The Fluidity of Liquidity
To meet policyholder demands and terms of their financing arrangements, life insurers must maintain adequate levels of liquidity. Here are some reasons why today’s environment makes liquidity management so critical.
As seen by the recent events in the banking industry, rising interest rates can also pose a challenge for life insurance companies, potentially threatening their financial health. Along with inadequately priced products, poor expense management, investment defaults and fraud, rising rates can be a factor contributing to insurer insolvency by impairing liquidity, or the ability to raise sufficient cash, when needed, to meet payment demands. In the past, insurer liquidity crises largely were the result of poor product management (for example, writing policies that allowed for large-scale, immediate policyholder cash-outs), inadequate liquidity in investment portfolios to fund redemptions, or poor anticipation of disintermediation risk due to changing economic conditions. In hindsight, proper planning and stress testing could have saved most, if not all, insurers facing insolvency in the past. Given today’s environment, attention to liquidity needs is more important than ever.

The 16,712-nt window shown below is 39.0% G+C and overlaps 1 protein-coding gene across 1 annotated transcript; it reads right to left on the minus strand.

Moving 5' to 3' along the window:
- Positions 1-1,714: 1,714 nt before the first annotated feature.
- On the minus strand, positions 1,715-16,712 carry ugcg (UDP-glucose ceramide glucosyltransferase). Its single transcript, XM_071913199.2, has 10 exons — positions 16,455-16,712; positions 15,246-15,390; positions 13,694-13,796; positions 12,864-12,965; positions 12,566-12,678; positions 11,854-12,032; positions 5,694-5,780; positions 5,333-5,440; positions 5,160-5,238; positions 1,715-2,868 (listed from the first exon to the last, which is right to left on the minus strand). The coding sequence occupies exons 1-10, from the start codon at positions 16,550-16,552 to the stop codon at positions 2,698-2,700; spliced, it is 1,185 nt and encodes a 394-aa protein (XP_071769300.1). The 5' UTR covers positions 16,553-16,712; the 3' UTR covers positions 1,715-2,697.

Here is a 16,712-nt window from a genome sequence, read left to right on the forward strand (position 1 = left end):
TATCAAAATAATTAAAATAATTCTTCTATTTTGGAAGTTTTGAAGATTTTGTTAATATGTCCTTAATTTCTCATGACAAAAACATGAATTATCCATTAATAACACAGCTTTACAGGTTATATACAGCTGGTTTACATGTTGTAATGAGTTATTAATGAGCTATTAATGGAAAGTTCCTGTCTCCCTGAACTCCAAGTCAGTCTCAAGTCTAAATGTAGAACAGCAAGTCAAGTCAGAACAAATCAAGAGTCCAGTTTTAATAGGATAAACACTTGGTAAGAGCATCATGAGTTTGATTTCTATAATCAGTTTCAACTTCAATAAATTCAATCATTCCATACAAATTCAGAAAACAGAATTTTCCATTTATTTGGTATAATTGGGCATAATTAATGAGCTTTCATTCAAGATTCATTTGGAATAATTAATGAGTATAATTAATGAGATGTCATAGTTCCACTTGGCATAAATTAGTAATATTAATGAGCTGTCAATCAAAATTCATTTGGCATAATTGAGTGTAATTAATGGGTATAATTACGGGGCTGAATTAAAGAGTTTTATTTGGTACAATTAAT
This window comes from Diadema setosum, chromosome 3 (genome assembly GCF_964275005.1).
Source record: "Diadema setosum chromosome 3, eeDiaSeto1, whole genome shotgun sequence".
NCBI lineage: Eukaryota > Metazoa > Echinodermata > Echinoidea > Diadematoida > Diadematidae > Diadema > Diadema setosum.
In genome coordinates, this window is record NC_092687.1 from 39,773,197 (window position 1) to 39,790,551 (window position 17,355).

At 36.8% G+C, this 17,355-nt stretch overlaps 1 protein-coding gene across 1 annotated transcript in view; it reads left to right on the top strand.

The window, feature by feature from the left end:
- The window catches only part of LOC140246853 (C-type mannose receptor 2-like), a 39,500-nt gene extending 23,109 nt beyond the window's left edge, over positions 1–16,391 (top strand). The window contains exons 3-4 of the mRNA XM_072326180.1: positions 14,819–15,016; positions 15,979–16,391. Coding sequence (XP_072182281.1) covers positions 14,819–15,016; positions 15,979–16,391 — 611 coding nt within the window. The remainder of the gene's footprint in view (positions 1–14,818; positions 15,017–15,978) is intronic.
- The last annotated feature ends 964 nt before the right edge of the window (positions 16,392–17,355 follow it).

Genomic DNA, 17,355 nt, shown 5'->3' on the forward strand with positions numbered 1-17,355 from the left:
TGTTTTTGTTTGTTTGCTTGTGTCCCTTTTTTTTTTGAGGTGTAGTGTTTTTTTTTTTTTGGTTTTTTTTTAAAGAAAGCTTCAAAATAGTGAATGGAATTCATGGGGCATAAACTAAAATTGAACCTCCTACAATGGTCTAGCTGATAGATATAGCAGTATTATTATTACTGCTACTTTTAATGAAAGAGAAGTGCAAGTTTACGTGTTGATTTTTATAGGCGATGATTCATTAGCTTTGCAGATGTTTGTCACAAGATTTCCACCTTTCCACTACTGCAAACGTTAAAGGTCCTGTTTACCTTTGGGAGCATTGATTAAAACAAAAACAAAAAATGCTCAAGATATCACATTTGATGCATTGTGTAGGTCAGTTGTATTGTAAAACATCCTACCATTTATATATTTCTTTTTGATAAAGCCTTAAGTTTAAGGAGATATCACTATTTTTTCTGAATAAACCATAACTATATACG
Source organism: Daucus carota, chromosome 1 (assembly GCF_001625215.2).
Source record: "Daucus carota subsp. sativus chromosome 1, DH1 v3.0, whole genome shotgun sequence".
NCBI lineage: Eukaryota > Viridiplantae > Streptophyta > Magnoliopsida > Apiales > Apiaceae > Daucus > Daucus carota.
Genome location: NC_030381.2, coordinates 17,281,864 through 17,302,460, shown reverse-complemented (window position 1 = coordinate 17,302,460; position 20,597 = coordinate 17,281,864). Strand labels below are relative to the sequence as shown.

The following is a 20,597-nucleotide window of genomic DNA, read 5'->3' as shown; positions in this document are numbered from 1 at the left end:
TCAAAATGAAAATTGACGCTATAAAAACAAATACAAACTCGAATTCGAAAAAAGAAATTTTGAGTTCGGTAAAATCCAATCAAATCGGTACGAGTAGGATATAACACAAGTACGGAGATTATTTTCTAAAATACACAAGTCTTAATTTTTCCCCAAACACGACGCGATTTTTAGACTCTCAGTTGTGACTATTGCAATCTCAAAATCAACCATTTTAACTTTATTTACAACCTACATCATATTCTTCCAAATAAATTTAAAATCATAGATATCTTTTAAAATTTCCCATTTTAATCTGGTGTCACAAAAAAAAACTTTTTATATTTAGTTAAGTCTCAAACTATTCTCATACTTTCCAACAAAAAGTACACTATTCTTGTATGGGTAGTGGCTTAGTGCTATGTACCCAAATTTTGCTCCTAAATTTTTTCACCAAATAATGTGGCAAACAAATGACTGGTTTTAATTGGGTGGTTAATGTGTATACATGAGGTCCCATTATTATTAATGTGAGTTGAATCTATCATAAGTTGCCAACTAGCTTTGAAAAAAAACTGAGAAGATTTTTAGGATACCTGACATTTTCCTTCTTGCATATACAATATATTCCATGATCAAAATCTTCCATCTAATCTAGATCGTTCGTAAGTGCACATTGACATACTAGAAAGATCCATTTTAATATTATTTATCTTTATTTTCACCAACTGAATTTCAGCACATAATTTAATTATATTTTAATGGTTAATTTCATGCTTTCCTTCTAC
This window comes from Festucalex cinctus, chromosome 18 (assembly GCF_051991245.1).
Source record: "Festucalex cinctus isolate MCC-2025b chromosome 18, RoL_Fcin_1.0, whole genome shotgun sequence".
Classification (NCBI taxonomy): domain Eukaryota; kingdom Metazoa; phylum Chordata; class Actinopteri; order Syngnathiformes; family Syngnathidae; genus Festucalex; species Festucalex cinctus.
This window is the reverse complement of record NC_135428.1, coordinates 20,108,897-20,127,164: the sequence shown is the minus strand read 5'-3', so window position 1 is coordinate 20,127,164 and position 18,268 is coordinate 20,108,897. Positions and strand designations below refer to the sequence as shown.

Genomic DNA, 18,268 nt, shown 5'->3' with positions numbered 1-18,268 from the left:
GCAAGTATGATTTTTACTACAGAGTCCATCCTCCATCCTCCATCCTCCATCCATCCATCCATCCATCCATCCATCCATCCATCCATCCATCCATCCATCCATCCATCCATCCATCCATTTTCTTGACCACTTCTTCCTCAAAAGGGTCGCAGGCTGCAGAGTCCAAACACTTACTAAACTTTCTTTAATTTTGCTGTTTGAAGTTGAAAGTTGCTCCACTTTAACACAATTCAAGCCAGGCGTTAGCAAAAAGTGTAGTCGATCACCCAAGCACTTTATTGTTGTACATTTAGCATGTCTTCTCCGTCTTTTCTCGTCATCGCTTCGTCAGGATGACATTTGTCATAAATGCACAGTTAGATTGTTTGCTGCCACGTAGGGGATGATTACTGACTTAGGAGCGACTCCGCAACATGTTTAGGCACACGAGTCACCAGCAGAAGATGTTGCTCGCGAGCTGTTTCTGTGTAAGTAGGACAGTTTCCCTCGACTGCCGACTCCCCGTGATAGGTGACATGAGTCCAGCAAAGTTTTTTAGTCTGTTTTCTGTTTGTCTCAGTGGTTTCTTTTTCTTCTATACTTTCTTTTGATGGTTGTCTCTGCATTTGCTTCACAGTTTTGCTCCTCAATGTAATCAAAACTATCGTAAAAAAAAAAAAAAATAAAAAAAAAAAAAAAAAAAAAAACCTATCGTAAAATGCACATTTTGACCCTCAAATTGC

Reasons for an Increased Focus on Liquidity
The turbulent economic environment of 2022 was characterized by high and unanticipated inflation, a sharp spike in interest rates, and steep declines in the prices of equity and fixed income securities. These extreme events caused a significant decline in asset values for all insurers, leading to grievous unrealized losses in their investment portfolios.
Figure 1: Life Industry Unrealized Gain/Loss and IMR
Source: S&P. As of December 31, 2022
Thanks to the statutory book-value accounting used by insurance companies, large declines in a portfolio’s market value are rendered harmless until they are realized. But since accounting for realized gains and losses runs through the Interest Maintenance Reserve (IMR), which due to a legacy ruling must be positive to act as a buffer, large amounts of realized losses will eventually begin to degrade surplus positions, regardless of how well assets are managed against liability needs. The unnatural effect of this makes insurers reluctant to trade their portfolio, either for repositioning to improve credit risk management or to accommodate policyholders demanding cash for their policies. These forces create additional liquidity strains for insurers, where a record 26% of life insurers were in a negative IMR position as of year-end 2022.1
1. Source: S&P. As of December 31, 2022.